{ALL FOURS} The groups mentioned have in common the number of people in them. The means for comparison is a legal term – “— —– with” means analogous or comparable.

5d    Country has article in store (6)

{CANADA} I really struggled to understand this – thanks to BD for the nudge I needed. I’d spotted that the article could be A or AN but couldn’t see the rest. The reason is that the store in question is C&A which if I remember rightly went bust some time ago, and I probably wouldn’t have also twigged that the ampersand had to be written as AND.

7d    Things will always go wrong with its principles (4,3)

{SOD’S LAW} Not a hugely sophisticated cryptic definition but I do like the way it suggests that it’s the principles that will always go wrong. We should read it is a set of principles that dictates things will always go wrong.

8d    With no means to draw very thin line for Spooner? (5-5)

{STONY BROKE} “With no means to draw” is an excellent deception – for “draw” read “draw money”. For the wordplay, think of Spooner interpreting a very thin line, or a bony stroke.

11d    Turn off telly to knit surprise jumper (4-2-3-3)

{JACK-IN-THE-BOX} Delightful implied double meaning, although “to knit” feels a bit extraneous. The answer is an old toy from which a sort of doll jumps out, surprisingly!

14d    Bars confirming identity (6,4)

{EQUALS SIGN} Nothing to do with pubs! Think maths, and the symbol, consisting of two bars, which show that two things are the same.

17d    No smile brighter than this blinder! (4,4)

{FULL BEAM} I had a moment of silliness here where I started the answer with its valid alternative HIGH (I wonder if anyone also tried MAIN – which would have been wrong as it’s sort of “next one down”). A smile is, of course, a BEAM.

19d    Bright spark with his ‘sounds-like’ joke (4-3)

{WHIZ-KID} Another one that threw me just a bit as I was looking for more homophone than there actually is. The construction is W (with), a sequence of letters that sounds like HIS and a word meaning to joke/pull one’s leg.

21d    I can’t remember being this (7)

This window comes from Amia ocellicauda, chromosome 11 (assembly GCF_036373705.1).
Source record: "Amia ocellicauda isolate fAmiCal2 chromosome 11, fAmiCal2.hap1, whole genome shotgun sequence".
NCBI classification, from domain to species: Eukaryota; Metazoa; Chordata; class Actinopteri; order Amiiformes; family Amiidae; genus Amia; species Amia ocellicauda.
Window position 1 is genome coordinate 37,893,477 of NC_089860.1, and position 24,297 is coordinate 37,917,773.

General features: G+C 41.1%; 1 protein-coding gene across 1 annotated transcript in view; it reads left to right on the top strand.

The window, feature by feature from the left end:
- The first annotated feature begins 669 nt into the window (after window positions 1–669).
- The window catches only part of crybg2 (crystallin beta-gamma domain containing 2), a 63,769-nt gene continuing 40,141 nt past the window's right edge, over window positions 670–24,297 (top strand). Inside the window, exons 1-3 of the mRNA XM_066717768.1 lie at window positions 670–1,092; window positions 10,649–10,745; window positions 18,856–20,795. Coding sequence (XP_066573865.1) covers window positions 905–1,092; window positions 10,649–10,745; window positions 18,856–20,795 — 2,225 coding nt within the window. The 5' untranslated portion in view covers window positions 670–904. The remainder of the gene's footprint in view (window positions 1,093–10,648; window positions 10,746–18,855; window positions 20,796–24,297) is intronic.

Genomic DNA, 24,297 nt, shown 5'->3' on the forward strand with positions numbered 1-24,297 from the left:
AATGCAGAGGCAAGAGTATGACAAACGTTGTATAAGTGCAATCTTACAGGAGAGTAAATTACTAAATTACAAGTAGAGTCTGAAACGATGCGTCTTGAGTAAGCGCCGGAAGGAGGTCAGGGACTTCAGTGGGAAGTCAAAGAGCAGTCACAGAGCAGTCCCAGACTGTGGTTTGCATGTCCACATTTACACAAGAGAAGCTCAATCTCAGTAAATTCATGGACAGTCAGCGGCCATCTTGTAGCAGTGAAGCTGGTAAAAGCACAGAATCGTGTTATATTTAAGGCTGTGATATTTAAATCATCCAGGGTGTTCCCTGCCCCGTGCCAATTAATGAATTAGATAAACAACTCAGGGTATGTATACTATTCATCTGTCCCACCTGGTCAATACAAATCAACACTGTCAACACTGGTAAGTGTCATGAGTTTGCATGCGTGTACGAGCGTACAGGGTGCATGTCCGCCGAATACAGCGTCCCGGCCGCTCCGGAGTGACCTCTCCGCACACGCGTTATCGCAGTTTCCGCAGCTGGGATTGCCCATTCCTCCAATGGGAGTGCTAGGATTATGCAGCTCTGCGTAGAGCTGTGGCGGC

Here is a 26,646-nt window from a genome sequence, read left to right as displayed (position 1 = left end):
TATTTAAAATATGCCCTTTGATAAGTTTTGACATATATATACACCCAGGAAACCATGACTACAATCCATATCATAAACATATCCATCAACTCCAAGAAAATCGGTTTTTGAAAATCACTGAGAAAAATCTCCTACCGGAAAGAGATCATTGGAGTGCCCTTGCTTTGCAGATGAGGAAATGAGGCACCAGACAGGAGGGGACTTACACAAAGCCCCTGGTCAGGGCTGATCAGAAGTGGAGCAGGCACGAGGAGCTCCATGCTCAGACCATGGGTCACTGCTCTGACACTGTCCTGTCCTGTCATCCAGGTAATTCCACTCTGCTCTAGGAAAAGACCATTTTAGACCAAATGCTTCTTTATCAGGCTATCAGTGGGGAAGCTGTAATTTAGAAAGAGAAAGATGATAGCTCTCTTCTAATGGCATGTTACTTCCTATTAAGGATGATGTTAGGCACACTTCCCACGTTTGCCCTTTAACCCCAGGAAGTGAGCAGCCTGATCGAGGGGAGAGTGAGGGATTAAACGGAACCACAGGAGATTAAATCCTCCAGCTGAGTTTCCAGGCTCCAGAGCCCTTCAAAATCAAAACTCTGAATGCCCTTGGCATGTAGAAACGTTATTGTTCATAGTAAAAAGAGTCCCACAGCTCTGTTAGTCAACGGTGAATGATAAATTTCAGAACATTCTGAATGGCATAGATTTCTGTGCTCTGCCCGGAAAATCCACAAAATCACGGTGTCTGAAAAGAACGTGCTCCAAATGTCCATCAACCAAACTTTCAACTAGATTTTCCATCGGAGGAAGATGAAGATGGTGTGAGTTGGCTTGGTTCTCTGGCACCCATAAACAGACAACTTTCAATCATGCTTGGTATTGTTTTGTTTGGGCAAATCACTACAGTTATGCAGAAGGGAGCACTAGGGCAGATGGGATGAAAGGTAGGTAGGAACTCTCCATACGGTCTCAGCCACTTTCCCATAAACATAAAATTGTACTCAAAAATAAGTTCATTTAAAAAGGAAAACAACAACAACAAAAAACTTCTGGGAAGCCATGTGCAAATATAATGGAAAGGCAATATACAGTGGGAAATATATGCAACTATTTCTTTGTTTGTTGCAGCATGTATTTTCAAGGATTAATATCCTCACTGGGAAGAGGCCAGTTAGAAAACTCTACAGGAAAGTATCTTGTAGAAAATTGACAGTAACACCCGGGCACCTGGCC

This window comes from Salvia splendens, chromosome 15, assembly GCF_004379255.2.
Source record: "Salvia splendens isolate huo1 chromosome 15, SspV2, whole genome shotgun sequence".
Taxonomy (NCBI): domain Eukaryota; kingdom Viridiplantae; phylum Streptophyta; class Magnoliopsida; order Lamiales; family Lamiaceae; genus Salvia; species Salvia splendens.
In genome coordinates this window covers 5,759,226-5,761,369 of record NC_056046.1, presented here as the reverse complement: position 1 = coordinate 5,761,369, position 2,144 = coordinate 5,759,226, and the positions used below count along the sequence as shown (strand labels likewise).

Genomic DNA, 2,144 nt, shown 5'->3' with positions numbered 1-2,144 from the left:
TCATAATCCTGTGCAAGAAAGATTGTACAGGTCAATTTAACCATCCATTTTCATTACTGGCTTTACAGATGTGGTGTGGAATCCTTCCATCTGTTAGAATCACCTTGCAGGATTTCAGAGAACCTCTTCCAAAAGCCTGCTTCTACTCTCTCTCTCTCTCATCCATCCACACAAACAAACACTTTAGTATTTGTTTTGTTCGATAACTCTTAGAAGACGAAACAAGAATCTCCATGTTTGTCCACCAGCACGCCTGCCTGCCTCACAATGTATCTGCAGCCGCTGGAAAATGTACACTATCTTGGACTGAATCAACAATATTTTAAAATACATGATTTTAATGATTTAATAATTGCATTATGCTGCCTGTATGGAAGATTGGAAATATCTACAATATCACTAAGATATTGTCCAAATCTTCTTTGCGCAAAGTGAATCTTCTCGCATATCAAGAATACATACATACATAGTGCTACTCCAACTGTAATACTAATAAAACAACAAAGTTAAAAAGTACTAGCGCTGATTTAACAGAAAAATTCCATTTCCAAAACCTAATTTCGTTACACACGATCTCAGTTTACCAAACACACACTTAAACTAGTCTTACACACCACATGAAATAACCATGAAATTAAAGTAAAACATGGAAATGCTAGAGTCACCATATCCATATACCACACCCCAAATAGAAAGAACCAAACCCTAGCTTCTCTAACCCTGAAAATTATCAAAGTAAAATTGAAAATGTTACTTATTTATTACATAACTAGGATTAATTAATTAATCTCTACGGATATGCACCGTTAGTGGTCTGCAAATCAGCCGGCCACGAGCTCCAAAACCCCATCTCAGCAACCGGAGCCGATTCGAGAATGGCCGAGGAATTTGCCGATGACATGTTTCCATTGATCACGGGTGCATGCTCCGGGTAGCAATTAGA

{AMNESIC} A pretty straightforward cryptic definition – the answer is someone with memory loss.

22d    They keep order of Valpolicella (6)

{POLICE} I’ve never been a great fan of “of” as a hidden indicator but there’s lots of precedent for its use so I can’t complain. The answer is hidden in Valpolicella.

25d    Party to organise? At first pub welcomes it (2,2)
{IN ON} A testing one to finish. The definition is “party to” (nice!) and we take O (the first letter of “organise”) and place it inside a word for a pub.

At the time of writing I’m running slightly late and want to get this posted in time to sort out picture clues, so there’s one clue I haven’t parsed yet. Feel free to jump in and help me out.


21 Comments

  1. Posted January 22, 2010 at 12:57 pm | Permalink | Reply

    A fabulous puzzle from Elgar – I prefer them like this to some of the more convoluted ones.

    I had FULL MOON at 17d which threw me for a while – I still think it’s a better answer.

    • Prolixic
      Posted January 22, 2010 at 3:19 pm | Permalink | Reply

      Re 17d – That would depend on which two cheeks you were using to smile with.

  2. gnomethang
    Posted January 22, 2010 at 12:58 pm | Permalink | Reply

    Failed on a few at the bottom but found it enjoyable.
    12a and 13a were very enjoyable as was 11d.
    Probably just out of my league – ODSO was one I searched for and like you am still none the wiser!

    Thanks for the review!

  3. John McKie
    Posted January 22, 2010 at 1:07 pm | Permalink | Reply

    It’s flattering when the setter asks, “Are you thinking what I’m thinking?” Is a godparent a guarantor for a child’s welfare?

  4. Mike (Touchwood)
    Posted January 22, 2010 at 1:20 pm | Permalink | Reply

    Some clever stuff here, and a bit of come-uppance for me as I thought I was getting to grips with the toughie this week…didn’t finish it, and needed your review for the reasoning behind quite a few I did get – thanks.

    Can’t help with 10a – never heard of the word itself and the guarantee bit is beyond me – an acronym for a phrase relating to guarantees perhaps? Google doesn’t help if it is.

    I got 24a but only by elimination, and totally missed the chess reference – annoying as I did consider the castle as a chess piece when first looking at the clue. A minor quibble – whetstone as a verb participle? Would not SHARPEN have been better? Otherwise this may have been my favourite – as it is I think 8d is best for me – but then I’m a fan of the Reverend. I do wish it were true that he was an ornithologist (A bird watcher – spoonerise it!)

  5. Posted January 22, 2010 at 1:45 pm | Permalink | Reply

    Not as tough as some Elgar’s – part two of my solve at the dentist’s today though I decided to borrow the receptionist’s pen for this one. ODSO baffled me but must be from (g)ODSO(n) – the Chambers def of godparent has “some one who, at baptism, guarantees a child’s religious education or who (loosely) undertakes to bring up the child in the event of the death of its parents”. I guess the “loosely” is because there’s no such promise in a baptism service.

    • Posted January 22, 2010 at 3:25 pm | Permalink | Reply

      You and John McKie look to be spot on with this. I used crossword software to check possible words/phrases with the answer in the middle and, of course GODSON came up first, but I struggled to justify it. Your interpretations do point to it being correct, albeit with a bit of “reading something extra into the dictionary def”.

    • John McKie
      Posted January 22, 2010 at 3:38 pm | Permalink | Reply